Phase explanation: The final phase provides an opportunity for students to review and reflect on their own learning and new understanding and skills. It is also when students provide evidence for changes to their understanding, beliefs and skills. The students' learning are compared to the initial goal as presented in the Engage phase.


For both grades a debriefing was held about the whole experience. A summary of the feedback common to both grades were:

  • The unit presented a engaging way to teach the purpose and skills of mapping, student motivation was high throughout. Although it was a 'classroom' activity, it had 'real-world' connections.
  • The underlying concepts and benefits of mapping was explored rather than just how to use grid coordinates. The purpose of the map as an artefact that requires a degree of accuracy, as well as conventions that are understood by all users, became apparent to the students.
  • It was a rich activity in that it brought out a lot of additional skills in mathematics, geography and social skills.
  • Student coorperation and working together in pairs and groups was a significant outcome. Cooperation and shared understanding of the task was essential to a group's overall success. The group strategies that worked most efficiently were ones that engaged the whole group in the task.

Further reflections

Repeating the unit with Grade 2 children was an attempt to address some of the shortfalls of the initial unit. Finding remote-control cars that were both nimble and small and still cheap enough has proved to be a challenge. Hence the swap to the magnets (borrowed from a magnetic kit the Prep grades use), constructing a track on a larger grid so that a larger car can be used, and the culmination of making a track on the school oval for the children to run around. These changes all seemed to work very well, especially considering that the unit was taught with young children.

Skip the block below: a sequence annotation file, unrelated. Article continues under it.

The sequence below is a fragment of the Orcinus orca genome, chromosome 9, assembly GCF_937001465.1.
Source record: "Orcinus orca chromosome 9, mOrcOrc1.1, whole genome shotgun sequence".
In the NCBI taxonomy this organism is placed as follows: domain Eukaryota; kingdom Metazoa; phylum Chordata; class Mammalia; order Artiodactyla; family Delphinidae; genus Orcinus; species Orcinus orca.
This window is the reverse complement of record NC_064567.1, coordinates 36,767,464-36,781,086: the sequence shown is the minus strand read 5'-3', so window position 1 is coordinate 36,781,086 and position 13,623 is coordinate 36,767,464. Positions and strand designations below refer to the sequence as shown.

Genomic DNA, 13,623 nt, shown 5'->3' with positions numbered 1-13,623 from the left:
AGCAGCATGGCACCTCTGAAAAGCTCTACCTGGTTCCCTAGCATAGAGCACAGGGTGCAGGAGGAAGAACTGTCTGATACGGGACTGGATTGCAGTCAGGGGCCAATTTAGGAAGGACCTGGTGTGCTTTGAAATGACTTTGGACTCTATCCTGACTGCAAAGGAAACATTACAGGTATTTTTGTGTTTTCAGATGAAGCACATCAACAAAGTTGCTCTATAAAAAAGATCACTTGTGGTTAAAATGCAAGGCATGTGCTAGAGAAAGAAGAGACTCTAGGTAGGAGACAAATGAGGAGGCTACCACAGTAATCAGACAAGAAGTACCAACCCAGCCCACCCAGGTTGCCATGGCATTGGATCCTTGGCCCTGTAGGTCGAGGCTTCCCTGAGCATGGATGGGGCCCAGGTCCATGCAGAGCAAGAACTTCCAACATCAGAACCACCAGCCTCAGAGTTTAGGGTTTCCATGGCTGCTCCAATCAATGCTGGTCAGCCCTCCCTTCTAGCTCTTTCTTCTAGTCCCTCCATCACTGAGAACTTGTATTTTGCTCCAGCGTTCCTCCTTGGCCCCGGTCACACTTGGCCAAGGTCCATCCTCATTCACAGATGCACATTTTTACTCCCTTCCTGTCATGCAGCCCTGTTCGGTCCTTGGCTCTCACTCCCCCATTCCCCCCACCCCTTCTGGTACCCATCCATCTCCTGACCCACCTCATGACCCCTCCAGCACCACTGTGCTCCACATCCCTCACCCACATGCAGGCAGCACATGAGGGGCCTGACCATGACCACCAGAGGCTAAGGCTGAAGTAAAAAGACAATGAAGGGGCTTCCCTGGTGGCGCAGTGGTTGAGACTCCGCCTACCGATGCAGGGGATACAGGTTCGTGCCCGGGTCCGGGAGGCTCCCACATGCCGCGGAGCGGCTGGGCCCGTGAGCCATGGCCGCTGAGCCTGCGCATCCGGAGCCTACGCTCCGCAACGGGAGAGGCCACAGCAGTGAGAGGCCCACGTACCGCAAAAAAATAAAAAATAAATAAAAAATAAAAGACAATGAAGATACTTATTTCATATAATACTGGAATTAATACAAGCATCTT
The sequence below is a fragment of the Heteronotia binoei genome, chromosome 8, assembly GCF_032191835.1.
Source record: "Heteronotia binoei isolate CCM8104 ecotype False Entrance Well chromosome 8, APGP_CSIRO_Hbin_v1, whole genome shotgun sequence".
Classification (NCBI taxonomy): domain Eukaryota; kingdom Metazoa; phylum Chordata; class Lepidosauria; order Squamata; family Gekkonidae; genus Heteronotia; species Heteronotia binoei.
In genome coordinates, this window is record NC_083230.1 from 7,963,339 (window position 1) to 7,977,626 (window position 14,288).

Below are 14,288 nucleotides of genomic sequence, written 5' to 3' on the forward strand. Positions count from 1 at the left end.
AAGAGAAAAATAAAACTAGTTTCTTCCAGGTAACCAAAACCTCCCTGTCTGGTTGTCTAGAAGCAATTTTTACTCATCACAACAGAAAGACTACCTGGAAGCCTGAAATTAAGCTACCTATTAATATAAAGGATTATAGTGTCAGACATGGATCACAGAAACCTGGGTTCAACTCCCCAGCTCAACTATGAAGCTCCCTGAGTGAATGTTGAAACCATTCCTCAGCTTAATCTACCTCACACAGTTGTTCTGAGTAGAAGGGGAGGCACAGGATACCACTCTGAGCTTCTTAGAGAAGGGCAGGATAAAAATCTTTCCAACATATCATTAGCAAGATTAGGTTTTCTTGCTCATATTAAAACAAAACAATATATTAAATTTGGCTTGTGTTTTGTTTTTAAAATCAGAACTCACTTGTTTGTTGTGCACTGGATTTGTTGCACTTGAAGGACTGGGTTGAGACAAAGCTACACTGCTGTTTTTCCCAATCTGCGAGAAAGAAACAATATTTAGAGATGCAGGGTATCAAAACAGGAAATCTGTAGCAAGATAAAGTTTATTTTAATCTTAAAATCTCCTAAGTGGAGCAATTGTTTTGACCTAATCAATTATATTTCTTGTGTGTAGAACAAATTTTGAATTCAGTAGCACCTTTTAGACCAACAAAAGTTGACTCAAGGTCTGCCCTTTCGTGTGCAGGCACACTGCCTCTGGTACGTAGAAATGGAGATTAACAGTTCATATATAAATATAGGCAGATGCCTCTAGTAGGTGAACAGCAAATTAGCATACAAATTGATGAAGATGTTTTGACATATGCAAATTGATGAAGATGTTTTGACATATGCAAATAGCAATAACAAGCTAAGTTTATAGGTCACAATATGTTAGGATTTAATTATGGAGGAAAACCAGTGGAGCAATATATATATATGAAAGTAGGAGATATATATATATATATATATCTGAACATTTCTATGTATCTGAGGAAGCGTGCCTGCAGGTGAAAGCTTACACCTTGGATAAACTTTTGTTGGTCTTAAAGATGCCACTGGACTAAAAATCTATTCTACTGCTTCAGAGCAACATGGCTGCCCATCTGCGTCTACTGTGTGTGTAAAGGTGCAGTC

The car used for Grade 2 were bought at a newsagency for around $10.00. Buying more than one is unneccessary as the cheaper cars all operate on the same radio frequency. This means that if two cars are switched on, they will both respond to the same controller.

We believe that Race Track Maths is a very adaptable unit - able to be taught effectively for young children right up to senior secondary grades. Similarly the mapping skills do not need to be confined to race tracks. Similar outcomes will be taught effectively with other structures, such as making and then mapping a treasure island or small village.

Please have a go at teaching Race Track Maths in your class. When you do start a new page on this wiki and tell us about it.

Calvin Tromp and Rob Davis.